Institutional investors put pressure on boards for performance

Governance expert Aniel Mahabier discusses pay and performance at the FTSE 100, and growing investor pushback against “overboarding”

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The responsibilities of board members are increasingly complex and demanding as investors insist on regular improvements in performance. Board performance will come under even more scrutiny this year as it is examined under the lens of guiding the company through the threats posed by the novel coronavirus and its effects on every aspect of the organisation, according to our analysis of the FTSE 100 in the 2019 proxy season.

Two issues are in sharp focus in this regards: overboarding and aligning pay with performance. Clearly each issue involves levels of performance: directors who take on too many board assignments cannot perform at the level expected; where pay is misaligned with performance, it ceases to incentivise executives to perform better.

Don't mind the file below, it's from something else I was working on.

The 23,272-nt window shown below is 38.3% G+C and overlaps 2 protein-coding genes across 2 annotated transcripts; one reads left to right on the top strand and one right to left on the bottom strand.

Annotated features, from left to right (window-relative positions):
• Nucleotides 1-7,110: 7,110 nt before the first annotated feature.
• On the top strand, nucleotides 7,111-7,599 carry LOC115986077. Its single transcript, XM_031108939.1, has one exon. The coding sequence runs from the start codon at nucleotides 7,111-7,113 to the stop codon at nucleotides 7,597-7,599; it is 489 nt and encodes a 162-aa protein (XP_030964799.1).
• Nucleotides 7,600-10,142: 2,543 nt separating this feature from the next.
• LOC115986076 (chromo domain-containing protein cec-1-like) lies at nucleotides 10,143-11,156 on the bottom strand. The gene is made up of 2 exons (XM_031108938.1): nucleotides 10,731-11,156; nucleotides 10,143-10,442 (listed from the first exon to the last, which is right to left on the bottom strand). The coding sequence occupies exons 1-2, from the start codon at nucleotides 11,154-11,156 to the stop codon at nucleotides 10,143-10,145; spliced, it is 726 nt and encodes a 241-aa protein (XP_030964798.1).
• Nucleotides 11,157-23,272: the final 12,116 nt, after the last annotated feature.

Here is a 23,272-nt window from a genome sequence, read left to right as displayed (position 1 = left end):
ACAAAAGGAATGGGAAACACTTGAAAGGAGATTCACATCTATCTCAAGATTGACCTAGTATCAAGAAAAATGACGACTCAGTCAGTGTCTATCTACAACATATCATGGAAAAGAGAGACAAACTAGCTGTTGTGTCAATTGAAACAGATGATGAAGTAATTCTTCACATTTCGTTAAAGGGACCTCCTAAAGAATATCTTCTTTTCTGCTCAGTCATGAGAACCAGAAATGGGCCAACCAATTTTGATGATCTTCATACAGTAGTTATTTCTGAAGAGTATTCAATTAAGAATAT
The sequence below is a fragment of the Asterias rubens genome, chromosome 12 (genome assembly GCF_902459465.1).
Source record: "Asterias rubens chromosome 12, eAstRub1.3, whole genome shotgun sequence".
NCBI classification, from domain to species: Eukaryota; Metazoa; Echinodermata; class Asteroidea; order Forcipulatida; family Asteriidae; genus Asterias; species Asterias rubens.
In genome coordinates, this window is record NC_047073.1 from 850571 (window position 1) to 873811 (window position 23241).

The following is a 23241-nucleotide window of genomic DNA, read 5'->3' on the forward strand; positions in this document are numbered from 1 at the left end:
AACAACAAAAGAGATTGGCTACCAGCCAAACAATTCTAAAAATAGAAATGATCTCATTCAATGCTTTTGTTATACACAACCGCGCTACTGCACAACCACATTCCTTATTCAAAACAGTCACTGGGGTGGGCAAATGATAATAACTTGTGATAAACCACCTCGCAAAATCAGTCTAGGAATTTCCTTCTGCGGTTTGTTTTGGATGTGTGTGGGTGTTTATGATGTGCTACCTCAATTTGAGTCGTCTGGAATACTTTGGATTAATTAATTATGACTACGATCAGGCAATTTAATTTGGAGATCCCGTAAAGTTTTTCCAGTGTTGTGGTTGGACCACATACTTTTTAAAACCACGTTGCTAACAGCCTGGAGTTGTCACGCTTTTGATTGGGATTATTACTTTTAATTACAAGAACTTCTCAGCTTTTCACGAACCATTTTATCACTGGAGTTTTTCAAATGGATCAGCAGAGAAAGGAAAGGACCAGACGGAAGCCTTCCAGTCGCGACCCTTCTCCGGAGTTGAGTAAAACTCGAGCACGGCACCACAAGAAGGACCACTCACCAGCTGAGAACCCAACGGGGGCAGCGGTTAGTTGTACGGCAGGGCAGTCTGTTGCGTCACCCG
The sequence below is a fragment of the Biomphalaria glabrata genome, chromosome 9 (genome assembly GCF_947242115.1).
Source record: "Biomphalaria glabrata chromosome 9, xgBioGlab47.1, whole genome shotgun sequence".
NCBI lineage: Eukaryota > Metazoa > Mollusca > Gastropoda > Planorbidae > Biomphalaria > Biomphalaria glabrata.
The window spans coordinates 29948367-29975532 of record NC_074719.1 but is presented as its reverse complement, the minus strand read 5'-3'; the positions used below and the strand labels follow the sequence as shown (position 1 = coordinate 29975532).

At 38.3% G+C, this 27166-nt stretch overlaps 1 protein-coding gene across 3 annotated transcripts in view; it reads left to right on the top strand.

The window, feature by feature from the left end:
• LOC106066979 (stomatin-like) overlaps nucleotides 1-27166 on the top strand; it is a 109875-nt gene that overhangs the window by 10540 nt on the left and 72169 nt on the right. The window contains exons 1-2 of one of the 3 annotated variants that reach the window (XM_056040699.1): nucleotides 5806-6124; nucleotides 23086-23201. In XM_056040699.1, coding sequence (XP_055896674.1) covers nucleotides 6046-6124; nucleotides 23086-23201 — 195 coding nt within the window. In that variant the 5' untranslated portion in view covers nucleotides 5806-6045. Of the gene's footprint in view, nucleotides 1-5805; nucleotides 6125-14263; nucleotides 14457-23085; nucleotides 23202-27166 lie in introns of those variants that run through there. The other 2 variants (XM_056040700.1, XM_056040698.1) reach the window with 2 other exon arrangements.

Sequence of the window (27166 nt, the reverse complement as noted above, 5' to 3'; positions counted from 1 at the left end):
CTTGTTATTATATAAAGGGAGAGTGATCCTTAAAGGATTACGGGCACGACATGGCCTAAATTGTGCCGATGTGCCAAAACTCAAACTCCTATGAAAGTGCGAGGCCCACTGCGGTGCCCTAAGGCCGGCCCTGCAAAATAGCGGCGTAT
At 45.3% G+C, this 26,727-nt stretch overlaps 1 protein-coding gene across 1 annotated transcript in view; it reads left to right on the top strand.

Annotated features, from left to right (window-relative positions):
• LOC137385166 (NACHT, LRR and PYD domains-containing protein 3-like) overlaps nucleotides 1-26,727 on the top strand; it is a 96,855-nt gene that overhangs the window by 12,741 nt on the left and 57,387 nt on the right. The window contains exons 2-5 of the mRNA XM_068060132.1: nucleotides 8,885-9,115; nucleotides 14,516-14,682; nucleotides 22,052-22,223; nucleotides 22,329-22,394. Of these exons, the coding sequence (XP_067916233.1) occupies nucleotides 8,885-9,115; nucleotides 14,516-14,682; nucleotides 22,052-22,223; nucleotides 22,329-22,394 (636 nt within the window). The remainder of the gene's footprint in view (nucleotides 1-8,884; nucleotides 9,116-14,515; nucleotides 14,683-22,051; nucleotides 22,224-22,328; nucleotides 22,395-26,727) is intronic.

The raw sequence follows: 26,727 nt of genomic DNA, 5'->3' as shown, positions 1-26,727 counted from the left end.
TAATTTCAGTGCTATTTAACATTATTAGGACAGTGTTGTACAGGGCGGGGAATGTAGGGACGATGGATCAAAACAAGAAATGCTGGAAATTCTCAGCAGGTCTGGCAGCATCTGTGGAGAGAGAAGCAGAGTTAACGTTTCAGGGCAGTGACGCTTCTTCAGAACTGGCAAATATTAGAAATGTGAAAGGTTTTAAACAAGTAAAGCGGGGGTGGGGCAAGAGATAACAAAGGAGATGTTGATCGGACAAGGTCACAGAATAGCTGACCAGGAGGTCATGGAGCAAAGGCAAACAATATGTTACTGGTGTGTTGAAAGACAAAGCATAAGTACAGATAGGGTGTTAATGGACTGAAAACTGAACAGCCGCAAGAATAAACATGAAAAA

Significant misalignment between pay and performance 

Data gathered by CGLytics suggests that there continues to be a significant relative misalignment between pay and performance among FTSE 100 issuers.

Overall, the following conclusions emerge:

Relative pay for performance – one-year basis

·       29% display a misalignment

·       28% display conservative pay practices

·       42% display alignment between pay and performance

Relative pay for performance – three-year basis

·       29% display a misalignment

·       28% display conservative pay practices

·       42% display alignment between pay and performance